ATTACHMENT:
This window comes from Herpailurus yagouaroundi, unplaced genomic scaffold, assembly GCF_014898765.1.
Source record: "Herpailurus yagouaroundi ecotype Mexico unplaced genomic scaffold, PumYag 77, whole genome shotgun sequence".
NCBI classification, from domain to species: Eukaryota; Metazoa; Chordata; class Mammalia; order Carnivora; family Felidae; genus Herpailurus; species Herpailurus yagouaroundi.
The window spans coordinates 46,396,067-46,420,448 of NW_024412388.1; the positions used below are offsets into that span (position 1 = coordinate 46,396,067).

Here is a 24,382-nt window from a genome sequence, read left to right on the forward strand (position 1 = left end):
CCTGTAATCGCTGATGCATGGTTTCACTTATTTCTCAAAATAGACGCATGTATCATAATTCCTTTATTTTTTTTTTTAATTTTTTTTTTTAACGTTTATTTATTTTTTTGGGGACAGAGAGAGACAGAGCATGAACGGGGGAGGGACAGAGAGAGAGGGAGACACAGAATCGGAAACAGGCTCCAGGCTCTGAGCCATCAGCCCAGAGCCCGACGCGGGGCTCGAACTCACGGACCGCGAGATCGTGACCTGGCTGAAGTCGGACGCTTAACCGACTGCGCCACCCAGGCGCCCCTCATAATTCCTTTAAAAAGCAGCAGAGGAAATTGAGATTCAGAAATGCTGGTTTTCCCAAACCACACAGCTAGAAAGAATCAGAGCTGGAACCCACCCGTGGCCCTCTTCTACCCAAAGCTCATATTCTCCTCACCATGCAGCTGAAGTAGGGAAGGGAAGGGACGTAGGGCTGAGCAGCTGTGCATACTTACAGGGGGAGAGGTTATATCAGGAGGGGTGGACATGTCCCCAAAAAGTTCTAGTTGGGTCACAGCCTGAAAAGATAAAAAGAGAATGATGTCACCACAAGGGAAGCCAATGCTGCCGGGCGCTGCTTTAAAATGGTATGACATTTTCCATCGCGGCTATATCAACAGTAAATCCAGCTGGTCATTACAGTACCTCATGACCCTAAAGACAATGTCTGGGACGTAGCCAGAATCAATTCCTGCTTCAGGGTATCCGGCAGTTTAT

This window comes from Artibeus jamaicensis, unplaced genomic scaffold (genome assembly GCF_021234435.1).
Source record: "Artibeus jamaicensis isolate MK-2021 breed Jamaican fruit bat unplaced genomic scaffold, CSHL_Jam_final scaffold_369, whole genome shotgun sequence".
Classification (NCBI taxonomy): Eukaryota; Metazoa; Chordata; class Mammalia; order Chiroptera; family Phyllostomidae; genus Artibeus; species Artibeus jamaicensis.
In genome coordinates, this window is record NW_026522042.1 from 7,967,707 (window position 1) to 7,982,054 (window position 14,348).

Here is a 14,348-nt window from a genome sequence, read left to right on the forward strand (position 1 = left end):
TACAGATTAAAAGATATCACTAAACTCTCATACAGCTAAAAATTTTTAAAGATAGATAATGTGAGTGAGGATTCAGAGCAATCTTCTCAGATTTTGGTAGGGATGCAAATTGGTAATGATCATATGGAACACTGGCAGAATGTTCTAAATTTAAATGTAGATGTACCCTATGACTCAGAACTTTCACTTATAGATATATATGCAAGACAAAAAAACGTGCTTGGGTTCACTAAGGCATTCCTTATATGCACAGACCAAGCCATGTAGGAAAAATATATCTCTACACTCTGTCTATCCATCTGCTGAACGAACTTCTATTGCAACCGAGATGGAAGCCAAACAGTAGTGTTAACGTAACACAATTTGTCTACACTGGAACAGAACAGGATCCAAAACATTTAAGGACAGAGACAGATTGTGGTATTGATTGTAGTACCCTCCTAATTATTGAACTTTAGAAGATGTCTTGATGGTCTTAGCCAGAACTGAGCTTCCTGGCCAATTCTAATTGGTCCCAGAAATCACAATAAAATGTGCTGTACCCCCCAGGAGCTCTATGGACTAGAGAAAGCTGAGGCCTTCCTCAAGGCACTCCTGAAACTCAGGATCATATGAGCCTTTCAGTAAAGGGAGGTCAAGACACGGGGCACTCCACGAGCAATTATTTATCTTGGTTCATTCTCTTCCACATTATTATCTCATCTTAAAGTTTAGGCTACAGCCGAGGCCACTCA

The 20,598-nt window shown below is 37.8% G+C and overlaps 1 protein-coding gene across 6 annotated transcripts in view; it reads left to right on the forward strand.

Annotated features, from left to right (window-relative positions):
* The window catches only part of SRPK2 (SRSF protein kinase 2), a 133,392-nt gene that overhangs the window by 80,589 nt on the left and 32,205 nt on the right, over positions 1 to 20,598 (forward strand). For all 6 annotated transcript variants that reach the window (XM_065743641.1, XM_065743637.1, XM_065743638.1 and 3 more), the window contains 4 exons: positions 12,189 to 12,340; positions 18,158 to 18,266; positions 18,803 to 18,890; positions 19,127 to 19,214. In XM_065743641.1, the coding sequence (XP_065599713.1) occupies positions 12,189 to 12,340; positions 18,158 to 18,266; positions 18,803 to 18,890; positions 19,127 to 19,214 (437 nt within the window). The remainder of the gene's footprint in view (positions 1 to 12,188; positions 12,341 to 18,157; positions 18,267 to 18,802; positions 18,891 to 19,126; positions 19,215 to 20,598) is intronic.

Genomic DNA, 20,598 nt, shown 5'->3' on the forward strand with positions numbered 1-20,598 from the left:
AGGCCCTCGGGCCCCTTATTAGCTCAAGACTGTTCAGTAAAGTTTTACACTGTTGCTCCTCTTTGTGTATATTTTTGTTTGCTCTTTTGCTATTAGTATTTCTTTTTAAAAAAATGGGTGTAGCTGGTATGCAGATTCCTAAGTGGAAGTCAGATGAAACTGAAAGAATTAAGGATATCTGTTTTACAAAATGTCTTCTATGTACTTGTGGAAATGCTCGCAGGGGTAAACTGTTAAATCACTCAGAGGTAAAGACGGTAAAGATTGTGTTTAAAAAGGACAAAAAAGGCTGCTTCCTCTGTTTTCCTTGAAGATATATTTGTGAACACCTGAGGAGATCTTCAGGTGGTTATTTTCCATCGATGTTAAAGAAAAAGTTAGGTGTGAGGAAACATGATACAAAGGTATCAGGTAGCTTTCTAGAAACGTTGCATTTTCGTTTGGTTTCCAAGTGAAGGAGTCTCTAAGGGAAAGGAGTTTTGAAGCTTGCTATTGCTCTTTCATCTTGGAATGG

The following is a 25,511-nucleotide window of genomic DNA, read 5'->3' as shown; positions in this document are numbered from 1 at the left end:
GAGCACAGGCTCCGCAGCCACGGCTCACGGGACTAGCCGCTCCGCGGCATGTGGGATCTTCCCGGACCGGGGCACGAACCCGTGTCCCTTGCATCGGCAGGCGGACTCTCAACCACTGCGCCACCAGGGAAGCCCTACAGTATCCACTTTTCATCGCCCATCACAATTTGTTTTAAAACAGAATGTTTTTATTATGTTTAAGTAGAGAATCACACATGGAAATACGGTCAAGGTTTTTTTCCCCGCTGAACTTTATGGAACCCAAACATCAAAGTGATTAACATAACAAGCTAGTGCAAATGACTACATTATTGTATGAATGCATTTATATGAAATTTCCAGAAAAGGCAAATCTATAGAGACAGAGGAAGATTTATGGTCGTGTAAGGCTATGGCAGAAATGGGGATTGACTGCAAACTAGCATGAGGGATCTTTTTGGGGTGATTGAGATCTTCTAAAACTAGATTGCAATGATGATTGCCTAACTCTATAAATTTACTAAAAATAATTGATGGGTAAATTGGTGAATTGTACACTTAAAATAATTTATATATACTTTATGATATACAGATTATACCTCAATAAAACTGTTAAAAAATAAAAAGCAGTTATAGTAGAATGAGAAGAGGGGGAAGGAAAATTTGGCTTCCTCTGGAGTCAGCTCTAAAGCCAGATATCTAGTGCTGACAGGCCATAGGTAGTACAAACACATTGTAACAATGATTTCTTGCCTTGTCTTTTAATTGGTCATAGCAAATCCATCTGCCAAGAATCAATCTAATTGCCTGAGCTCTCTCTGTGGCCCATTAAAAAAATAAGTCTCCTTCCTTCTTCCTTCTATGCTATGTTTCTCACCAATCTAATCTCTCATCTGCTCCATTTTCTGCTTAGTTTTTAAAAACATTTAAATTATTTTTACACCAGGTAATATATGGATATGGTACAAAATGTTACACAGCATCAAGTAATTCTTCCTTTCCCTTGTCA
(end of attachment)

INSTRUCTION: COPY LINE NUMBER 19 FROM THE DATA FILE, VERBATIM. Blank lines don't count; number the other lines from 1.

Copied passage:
GAGCACAGGCTCCGCAGCCACGGCTCACGGGACTAGCCGCTCCGCGGCATGTGGGATCTTCCCGGACCGGGGCACGAACCCGTGTCCCTTGCATCGGCAGGCGGACTCTCAACCACTGCGCCACCAGGGAAGCCCTACAGTATCCACTTTTCATCGCCCATCACAATTTGTTTTAAAACAGAATGTTTTTATTATGTTTAAGTAGAGAATCACACATGGAAATACGGTCAAGGTTTTTTTCCCCGCTGAACTTTATGGAACCCAAACATCAAAGTGATTAACATAACAAGCTAGTGCAAATGACTACATTATTGTATGAATGCATTTATATGAAATTTCCAGAAAAGGCAAATCTATAGAGACAGAGGAAGATTTATGGTCGTGTAAGGCTATGGCAGAAATGGGGATTGACTGCAAACTAGCATGAGGGATCTTTTTGGGGTGATTGAGATCTTCTAAAACTAGATTGCAATGATGATTGCCTAACTCTATAAATTTACTAAAAATAATTGATGGGTAAATTGGTGAATTGTACACTTAAAATAATTTATATATACTTTATGATATACAGATTATACCTCAATAAAACTGTTAAAAAATAAAAAGCAGTTATAGTAGAATGAGAAGAGGGGGAAGGAAAATTTGGCTTCCTCTGGAGTCAGCTCTAAAGCCAGATATCTAGTGCTGACAGGCCATAGGTAGTACAAACACATTGTAACAATGATTTCTTGCCTTGTCTTTTAATTGGTCATAGCAAATCCATCTGCCAAGAATCAATCTAATTGCCTGAGCTCTCTCTGTGGCCCATTAAAAAAATAAGTCTCCTTCCTTCTTCCTTCTATGCTATGTTTCTCACCAATCTAATCTCTCATCTGCTCCATTTTCTGCTTAGTTTTTAAAAACATTTAAATTATTTTTACACCAGGTAATATATGGATATGGTACAAAATGTTACACAGCATCAAGTAATTCTTCCTTTCCCTTGTCA